As a classically trained dancer, Catherine accumulated many injuries, which fostered her natural curiosity about how the human body works. At age 12, her physical therapists identified hypermobility as a likely contributor to her frequent aches and pains and introduced her to Pilates to help her find physical stability. She discovered yoga in her teens, which ultimately fueled her desire to learn and grow from her experiences.

At Wake Forest University, she was awarded a scholarship and earned awards for dance performance and choreography. After graduating, she danced professionally for several small dance companies while teaching Pilates and earning a certificate in Personal Training. A low back injury ended her dance career, but she continued teaching Pilates and training clients and also added fitness certifications in spinning, yoga, pelvic floor and prenatal exercise.

Catherine enjoyed working with a variety of individuals and groups as the lead instructor and owner of Equability Yoga and Pilates in Forest Park, IL. She was particularly interested in helping her clients and students to prevent or recover from injuries and after 5 years of running a successful business, she closed her studio in order to pursue her Doctoral studies in 2007. In PT school, she learned new words for symptoms she had been experiencing, including hypermobility syndrome, orthostatic intolerance, and spondylolisthesis.

After earning her Doctorate in Physical Therapy in 2010, Catherine set out to further specialize in Pelvic Floor and Orthopedic Manual Therapy. She joined the staff of Andersonville Physical Therapy and created the Pelvic and Abdominal Physical Therapy Program, where she continues to mentor pelvic physical therapists in their professional development.  She currently sees patients at Chicago Physical Therapists, where she enjoys hour-long sessions that allow time for listening, connection, collaboration, and hands-on therapies that support the healing process.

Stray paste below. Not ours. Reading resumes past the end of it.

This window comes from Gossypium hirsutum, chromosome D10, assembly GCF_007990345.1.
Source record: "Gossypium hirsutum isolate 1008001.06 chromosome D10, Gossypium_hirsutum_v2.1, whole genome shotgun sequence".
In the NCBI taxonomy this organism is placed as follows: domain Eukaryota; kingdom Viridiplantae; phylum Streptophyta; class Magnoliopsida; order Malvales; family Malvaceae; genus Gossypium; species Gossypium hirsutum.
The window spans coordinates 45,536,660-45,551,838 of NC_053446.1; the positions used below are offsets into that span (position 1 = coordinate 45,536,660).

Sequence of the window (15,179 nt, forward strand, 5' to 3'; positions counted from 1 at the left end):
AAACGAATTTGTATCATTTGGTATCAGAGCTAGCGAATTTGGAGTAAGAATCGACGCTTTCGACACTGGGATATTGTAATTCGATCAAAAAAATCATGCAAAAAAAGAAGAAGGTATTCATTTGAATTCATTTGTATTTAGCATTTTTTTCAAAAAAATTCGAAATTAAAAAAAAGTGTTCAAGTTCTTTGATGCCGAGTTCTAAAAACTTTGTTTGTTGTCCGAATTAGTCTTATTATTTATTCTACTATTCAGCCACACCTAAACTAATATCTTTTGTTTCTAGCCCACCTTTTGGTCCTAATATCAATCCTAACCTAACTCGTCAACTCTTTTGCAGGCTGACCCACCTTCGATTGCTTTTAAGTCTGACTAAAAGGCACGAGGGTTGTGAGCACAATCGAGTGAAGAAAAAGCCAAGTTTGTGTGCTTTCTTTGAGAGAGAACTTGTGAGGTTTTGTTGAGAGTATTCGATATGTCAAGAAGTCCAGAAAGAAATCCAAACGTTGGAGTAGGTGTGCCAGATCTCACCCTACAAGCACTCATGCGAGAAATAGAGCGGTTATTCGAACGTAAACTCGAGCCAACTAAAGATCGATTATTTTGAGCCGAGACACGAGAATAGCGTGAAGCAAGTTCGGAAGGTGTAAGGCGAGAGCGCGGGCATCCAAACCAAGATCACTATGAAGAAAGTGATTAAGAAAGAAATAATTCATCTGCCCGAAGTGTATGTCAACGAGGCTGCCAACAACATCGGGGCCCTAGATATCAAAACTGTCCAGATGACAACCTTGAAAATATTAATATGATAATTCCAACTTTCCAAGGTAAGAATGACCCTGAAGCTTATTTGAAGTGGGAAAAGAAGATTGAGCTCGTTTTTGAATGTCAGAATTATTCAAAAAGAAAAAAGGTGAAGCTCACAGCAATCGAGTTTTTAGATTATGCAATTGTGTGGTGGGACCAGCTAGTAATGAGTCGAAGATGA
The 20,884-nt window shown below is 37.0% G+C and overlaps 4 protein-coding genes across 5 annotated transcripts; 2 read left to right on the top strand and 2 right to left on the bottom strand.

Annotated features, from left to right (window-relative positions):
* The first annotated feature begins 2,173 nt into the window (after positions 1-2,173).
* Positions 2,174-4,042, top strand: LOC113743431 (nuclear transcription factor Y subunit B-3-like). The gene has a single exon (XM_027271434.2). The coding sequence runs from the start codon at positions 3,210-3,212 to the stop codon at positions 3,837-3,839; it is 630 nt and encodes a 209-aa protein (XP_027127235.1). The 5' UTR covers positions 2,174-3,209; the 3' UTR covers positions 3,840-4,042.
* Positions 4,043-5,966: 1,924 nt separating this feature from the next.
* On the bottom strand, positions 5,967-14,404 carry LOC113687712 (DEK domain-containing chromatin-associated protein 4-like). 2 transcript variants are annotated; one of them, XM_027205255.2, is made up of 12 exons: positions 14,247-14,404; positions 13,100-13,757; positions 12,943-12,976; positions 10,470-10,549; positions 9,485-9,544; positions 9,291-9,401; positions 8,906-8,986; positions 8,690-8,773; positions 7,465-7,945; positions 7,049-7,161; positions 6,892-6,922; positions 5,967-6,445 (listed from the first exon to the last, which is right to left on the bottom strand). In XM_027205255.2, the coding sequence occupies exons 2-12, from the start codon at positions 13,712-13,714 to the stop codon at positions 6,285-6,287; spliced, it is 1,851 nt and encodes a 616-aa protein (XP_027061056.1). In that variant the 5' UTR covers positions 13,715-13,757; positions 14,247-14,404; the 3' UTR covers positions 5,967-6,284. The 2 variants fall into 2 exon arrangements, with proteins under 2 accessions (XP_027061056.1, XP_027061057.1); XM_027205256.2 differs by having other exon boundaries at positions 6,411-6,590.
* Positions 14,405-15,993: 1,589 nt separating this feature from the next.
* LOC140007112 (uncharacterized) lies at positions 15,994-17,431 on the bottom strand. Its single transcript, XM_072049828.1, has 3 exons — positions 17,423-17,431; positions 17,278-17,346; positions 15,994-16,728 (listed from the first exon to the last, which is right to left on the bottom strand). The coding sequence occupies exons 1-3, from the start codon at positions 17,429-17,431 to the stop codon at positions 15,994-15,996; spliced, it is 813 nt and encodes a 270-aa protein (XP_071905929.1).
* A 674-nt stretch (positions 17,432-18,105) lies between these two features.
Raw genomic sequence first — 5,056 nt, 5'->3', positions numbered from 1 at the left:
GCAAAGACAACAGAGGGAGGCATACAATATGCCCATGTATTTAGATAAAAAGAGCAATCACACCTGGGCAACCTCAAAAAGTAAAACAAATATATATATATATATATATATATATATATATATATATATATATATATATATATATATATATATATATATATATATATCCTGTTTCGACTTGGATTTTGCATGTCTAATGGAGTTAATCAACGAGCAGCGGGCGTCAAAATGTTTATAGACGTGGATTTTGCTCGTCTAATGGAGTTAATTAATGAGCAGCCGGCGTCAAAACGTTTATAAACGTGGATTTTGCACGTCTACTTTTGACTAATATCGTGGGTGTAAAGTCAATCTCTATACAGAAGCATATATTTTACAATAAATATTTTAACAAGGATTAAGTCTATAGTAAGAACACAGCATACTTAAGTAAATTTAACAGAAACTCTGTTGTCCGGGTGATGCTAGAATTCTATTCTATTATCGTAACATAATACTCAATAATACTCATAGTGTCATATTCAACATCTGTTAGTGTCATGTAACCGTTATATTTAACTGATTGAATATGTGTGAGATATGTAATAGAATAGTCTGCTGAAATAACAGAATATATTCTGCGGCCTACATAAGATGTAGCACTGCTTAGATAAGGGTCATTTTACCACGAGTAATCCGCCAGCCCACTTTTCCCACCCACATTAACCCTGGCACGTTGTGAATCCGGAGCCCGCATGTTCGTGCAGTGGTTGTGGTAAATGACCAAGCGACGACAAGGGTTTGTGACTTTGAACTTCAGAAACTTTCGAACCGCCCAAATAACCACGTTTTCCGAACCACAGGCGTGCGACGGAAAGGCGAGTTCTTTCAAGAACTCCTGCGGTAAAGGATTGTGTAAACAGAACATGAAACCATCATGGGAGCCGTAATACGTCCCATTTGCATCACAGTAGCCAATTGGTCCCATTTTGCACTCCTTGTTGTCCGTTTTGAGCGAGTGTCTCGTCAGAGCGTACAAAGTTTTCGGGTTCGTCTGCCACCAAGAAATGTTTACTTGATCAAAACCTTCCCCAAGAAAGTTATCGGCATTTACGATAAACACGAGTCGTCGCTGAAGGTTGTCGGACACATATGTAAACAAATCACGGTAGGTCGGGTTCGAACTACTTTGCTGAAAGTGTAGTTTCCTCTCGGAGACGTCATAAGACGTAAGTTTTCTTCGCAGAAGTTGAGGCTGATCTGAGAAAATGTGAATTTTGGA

Catherine has put her orthopedic, neurologic, and abdominopelvic training, as well as her exercise background to good use in serving patients with hypermobility spectrum disorders including Ehlers Danlos Syndrome, Osteogenesis Imperfecta, and Marfan’s Syndrome. As many people with connective tissue disorders also have comorbid dysautonomia, Catherine has independently studied the effects of exercise, mind-body and manual therapies on the autonomic nervous system. Catherine understands that dysautonomia, like hypermobility, is often misdiagnosed and misunderstood-- it took decades (and a doctorate, self-diagnosis, and finding the right team of specialists) for her to be properly diagnosed! Catherine’s special interest in hypermobility and dysautonomia has led to a niche following of unique patients to challenge her clinical skills.

Catherine believes wholeheartedly that injuries are great teachers-- she learns from her own and those of her patients every day. Each of her various injuries/conditions has enabled her to cultivate compassion for those who struggle with their symptoms and the process of diagnosis, treatment, relapse and remission. She is profoundly grateful for the opportunity to help people connect to their own resilience and discover their strength.

 

Do you relate to Catherine’s account of her frequent injuries? Check here to see if you might also be hypermobile:

http://www.nhs.uk/Conditions/Joint-hypermobility/Pages/Diagnosis.aspx

Catherine's CV can be viewed here.